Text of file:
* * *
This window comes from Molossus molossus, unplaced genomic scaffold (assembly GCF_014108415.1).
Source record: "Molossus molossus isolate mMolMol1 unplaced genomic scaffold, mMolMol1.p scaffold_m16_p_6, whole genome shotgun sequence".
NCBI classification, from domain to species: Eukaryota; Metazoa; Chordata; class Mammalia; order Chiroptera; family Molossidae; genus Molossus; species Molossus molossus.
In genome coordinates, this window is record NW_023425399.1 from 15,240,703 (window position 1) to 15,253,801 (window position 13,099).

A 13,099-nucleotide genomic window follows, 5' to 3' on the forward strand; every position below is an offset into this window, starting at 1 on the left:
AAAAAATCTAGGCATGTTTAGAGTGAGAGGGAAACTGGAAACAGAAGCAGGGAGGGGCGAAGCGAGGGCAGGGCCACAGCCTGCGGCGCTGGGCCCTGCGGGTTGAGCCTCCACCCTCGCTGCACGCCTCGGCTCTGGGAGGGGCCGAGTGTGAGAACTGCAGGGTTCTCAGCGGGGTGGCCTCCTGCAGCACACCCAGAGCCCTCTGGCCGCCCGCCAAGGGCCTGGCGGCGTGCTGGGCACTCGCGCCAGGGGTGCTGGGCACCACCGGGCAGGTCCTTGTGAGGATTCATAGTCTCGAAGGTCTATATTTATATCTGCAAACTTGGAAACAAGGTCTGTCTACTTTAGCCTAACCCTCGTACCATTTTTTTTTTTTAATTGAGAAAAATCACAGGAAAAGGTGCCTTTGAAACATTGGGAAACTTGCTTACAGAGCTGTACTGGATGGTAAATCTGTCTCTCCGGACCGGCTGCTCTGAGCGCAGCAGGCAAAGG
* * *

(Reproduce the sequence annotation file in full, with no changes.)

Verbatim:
This window comes from Molossus molossus, unplaced genomic scaffold (assembly GCF_014108415.1).
Source record: "Molossus molossus isolate mMolMol1 unplaced genomic scaffold, mMolMol1.p scaffold_m16_p_6, whole genome shotgun sequence".
NCBI classification, from domain to species: Eukaryota; Metazoa; Chordata; class Mammalia; order Chiroptera; family Molossidae; genus Molossus; species Molossus molossus.
In genome coordinates, this window is record NW_023425399.1 from 15,240,703 (window position 1) to 15,253,801 (window position 13,099).

A 13,099-nucleotide genomic window follows, 5' to 3' on the forward strand; every position below is an offset into this window, starting at 1 on the left:
AAAAAATCTAGGCATGTTTAGAGTGAGAGGGAAACTGGAAACAGAAGCAGGGAGGGGCGAAGCGAGGGCAGGGCCACAGCCTGCGGCGCTGGGCCCTGCGGGTTGAGCCTCCACCCTCGCTGCACGCCTCGGCTCTGGGAGGGGCCGAGTGTGAGAACTGCAGGGTTCTCAGCGGGGTGGCCTCCTGCAGCACACCCAGAGCCCTCTGGCCGCCCGCCAAGGGCCTGGCGGCGTGCTGGGCACTCGCGCCAGGGGTGCTGGGCACCACCGGGCAGGTCCTTGTGAGGATTCATAGTCTCGAAGGTCTATATTTATATCTGCAAACTTGGAAACAAGGTCTGTCTACTTTAGCCTAACCCTCGTACCATTTTTTTTTTTTAATTGAGAAAAATCACAGGAAAAGGTGCCTTTGAAACATTGGGAAACTTGCTTACAGAGCTGTACTGGATGGTAAATCTGTCTCTCCGGACCGGCTGCTCTGAGCGCAGCAGGCAAAGG